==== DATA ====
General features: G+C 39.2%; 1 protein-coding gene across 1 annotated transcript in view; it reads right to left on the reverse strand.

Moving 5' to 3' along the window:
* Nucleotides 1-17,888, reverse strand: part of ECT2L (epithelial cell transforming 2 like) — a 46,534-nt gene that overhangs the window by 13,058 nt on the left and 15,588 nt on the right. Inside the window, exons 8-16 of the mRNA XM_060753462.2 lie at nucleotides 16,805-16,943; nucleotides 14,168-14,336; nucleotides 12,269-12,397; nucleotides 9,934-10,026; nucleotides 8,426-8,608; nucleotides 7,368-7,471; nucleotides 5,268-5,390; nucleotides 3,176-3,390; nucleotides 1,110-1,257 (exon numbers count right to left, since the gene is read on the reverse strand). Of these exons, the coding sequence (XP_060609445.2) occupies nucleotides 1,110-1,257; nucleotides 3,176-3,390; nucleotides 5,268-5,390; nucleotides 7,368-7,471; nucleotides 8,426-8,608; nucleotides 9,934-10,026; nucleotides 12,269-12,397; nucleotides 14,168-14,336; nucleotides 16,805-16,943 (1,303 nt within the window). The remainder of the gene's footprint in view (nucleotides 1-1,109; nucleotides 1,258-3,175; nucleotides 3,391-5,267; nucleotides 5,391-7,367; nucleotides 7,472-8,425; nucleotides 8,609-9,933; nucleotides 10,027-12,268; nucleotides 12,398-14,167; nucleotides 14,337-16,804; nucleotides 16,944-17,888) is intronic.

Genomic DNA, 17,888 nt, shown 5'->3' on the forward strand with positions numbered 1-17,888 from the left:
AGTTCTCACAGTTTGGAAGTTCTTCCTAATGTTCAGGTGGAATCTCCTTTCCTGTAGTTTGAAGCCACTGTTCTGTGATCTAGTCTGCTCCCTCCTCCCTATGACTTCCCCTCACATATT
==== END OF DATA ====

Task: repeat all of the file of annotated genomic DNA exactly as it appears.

General features: G+C 39.2%; 1 protein-coding gene across 1 annotated transcript in view; it reads right to left on the reverse strand.

Moving 5' to 3' along the window:
* Nucleotides 1-17,888, reverse strand: part of ECT2L (epithelial cell transforming 2 like) — a 46,534-nt gene that overhangs the window by 13,058 nt on the left and 15,588 nt on the right. Inside the window, exons 8-16 of the mRNA XM_060753462.2 lie at nucleotides 16,805-16,943; nucleotides 14,168-14,336; nucleotides 12,269-12,397; nucleotides 9,934-10,026; nucleotides 8,426-8,608; nucleotides 7,368-7,471; nucleotides 5,268-5,390; nucleotides 3,176-3,390; nucleotides 1,110-1,257 (exon numbers count right to left, since the gene is read on the reverse strand). Of these exons, the coding sequence (XP_060609445.2) occupies nucleotides 1,110-1,257; nucleotides 3,176-3,390; nucleotides 5,268-5,390; nucleotides 7,368-7,471; nucleotides 8,426-8,608; nucleotides 9,934-10,026; nucleotides 12,269-12,397; nucleotides 14,168-14,336; nucleotides 16,805-16,943 (1,303 nt within the window). The remainder of the gene's footprint in view (nucleotides 1-1,109; nucleotides 1,258-3,175; nucleotides 3,391-5,267; nucleotides 5,391-7,367; nucleotides 7,472-8,425; nucleotides 8,609-9,933; nucleotides 10,027-12,268; nucleotides 12,398-14,167; nucleotides 14,337-16,804; nucleotides 16,944-17,888) is intronic.

Genomic DNA, 17,888 nt, shown 5'->3' on the forward strand with positions numbered 1-17,888 from the left:
AGTTCTCACAGTTTGGAAGTTCTTCCTAATGTTCAGGTGGAATCTCCTTTCCTGTAGTTTGAAGCCACTGTTCTGTGATCTAGTCTGCTCCCTCCTCCCTATGACTTCCCCTCACATATT